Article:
If you traced the leak in your radiator to the valve but the water is coming from under the cap, then it could be caused by a problem with the gland.

Turn off the valve first, and the valve on the other side, too, if it continues to leak. Remove the cap and unscrew the gland nut using an adjustable spanner. Wrap plumber’s tape around the spindle of the valve. Finish by pushing some tape into the valve. Screw the gland nut back and replace the plastic cap before turning the valve(s) back on.

Tackle a leaking radiator spindle

You might have located the leak to the connection between the pipework and the radiator, in other words, the spindle. Begin by tightening the nut using a spanner, but if this doesn’t stop the leak, undo it and wrap plumber’s tape around the spindle before tightening up the nut again.

Mend a radiator pipe joint leak

You may have tracked your leak down to the pipes connecting the radiator to the central heating system. A leak at the joint may be fixable simply by tightening it with an adjustable spanner.

If this isn’t sufficient, you will need to drain down the system to below the source of the leak. Next, using a spanner, undo the nut at the joint and free the pipe. Wrap around 8 inches (20cm) of plumber’s tape where the face of the ferrule (or olive) crosses the joint, then tighten the nut but take care not to over tighten.

Is a radiator leak serious?

A radiator leak needn’t be serious, but it definitely needs your immediate attention to prevent water damage to your home. ‘If you do notice a radiator leak, it doesn't necessarily mean you have to buy a new radiator,’ explains Jess Steele, heating expert at radiator specialists BestHeating.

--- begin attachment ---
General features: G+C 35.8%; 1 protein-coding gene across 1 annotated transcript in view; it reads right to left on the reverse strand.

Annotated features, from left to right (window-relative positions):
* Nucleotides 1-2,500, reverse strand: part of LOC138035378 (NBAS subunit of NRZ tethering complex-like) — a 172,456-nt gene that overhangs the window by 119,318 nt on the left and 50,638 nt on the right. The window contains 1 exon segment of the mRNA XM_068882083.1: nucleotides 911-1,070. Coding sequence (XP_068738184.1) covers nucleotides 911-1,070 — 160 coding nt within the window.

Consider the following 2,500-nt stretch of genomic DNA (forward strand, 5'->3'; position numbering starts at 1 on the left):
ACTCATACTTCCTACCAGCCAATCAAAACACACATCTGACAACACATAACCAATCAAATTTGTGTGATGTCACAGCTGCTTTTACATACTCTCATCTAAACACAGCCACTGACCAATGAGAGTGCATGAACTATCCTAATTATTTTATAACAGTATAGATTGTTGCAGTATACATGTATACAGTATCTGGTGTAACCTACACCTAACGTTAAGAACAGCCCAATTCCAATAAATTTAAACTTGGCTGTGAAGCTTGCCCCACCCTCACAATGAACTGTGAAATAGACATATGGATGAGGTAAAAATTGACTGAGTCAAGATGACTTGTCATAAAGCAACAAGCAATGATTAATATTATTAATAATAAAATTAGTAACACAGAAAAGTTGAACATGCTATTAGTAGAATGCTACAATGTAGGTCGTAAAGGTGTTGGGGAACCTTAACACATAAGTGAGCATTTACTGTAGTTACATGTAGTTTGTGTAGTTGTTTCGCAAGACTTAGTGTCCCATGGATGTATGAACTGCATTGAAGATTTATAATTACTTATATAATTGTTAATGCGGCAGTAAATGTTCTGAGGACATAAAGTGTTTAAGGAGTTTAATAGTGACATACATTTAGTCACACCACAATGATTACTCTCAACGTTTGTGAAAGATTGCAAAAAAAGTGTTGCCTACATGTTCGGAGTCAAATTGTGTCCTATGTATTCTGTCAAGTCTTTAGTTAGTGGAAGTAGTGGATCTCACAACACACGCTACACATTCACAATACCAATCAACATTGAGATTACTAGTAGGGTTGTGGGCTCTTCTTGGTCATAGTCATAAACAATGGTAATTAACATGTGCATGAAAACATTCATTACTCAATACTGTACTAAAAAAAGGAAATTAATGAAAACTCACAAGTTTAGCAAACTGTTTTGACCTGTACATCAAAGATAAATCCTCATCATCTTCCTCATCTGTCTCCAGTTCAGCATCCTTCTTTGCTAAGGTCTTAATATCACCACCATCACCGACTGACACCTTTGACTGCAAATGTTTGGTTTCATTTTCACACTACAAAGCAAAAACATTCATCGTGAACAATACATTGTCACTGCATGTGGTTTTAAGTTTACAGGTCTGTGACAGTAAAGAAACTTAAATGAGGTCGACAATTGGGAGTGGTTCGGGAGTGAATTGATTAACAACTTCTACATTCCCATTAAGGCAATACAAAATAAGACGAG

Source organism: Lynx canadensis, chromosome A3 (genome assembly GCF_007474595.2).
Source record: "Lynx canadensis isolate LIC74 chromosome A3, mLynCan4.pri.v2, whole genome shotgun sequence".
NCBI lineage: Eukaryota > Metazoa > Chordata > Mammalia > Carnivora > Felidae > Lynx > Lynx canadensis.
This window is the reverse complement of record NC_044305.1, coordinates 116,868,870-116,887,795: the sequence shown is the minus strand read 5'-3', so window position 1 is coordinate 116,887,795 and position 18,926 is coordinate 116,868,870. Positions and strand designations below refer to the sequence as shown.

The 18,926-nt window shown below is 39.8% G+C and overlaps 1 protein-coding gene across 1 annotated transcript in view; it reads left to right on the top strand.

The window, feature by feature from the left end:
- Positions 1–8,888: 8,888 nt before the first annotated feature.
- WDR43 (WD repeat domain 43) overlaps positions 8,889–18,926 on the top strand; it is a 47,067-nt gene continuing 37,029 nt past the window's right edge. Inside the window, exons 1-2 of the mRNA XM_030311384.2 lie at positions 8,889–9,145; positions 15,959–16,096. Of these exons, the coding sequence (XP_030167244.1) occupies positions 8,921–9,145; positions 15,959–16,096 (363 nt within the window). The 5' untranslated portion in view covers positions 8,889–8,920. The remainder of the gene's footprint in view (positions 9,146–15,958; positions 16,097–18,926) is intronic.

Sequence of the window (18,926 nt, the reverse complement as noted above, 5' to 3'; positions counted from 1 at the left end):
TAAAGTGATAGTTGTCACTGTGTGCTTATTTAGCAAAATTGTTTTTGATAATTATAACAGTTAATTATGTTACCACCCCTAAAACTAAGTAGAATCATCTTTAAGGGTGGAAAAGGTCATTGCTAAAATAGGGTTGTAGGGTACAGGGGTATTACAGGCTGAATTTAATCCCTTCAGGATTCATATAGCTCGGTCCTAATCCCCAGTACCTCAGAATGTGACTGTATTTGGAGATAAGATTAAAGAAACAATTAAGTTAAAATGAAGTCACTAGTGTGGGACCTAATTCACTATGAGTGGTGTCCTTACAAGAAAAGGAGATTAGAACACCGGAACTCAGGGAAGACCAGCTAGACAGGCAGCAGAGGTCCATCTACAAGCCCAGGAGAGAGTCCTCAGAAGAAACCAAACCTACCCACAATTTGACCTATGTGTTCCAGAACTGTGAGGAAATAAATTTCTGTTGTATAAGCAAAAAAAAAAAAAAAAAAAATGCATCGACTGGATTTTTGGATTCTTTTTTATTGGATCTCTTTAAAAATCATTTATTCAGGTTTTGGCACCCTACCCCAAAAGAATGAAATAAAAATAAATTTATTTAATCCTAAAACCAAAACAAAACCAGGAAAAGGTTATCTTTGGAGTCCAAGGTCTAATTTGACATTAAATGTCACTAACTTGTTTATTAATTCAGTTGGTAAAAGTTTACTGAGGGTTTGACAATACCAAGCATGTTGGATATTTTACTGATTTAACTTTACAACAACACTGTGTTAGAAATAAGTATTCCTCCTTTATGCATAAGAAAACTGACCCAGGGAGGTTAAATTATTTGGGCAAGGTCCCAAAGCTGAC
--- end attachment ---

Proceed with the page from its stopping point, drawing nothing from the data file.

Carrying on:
‘Lots of homeowners won't realise that radiator leaks can be caused by extremely simple chemical reactions. Typically, sludge can build up inside radiators, and when left to do its damage, lead to miniscule holes in them, which makes your radiator susceptible to leaks as a result.’

And if yours is an electric radiator? ‘If you have a leak emerging from an electric radiator, then you do need to seek a replacement heating system,’ says Jess. 

What causes a radiator to leak from the bottom?

‘If there is water beneath the radiator, in the vast majority of cases this is caused by a faulty radiator valve,’ explains Jordan Chance at PlumbNation. ‘This is usually caused by the internal workings of the valve wearing out over time and no longer being watertight.’

‘If your radiators are past their best, over time a certain amount of corrosion can occur inside the radiator itself,’ Jordan adds. ‘If the corrosion gets serious, it can cause holes to appear at the bottom. The holes usually start off small and brown; rust-filled water will leak out before it becomes a serious problem. If you do notice any holes at the bottom of your radiator, the best thing to do is get it replaced.’

Sarah Warwick
Freelance Editor

Sarah is a freelance journalist and editor writing for websites, national newspapers, and magazines. She’s spent most of her journalistic career specialising in homes – long enough to see fridges become smart, decorating fashions embrace both minimalism and maximalism, and interiors that blur the indoor/outdoor link become a must-have. She loves testing the latest home appliances, revealing the trends in furnishings and fittings for every room, and investigating the benefits, costs and practicalities of home improvement. It's no big surprise that she likes to put what she writes about into practice, and is a serial house revamper. For Realhomes.com, Sarah reviews coffee machines and vacuum cleaners, taking them through their paces at home to give us an honest, real life review and comparison of every model.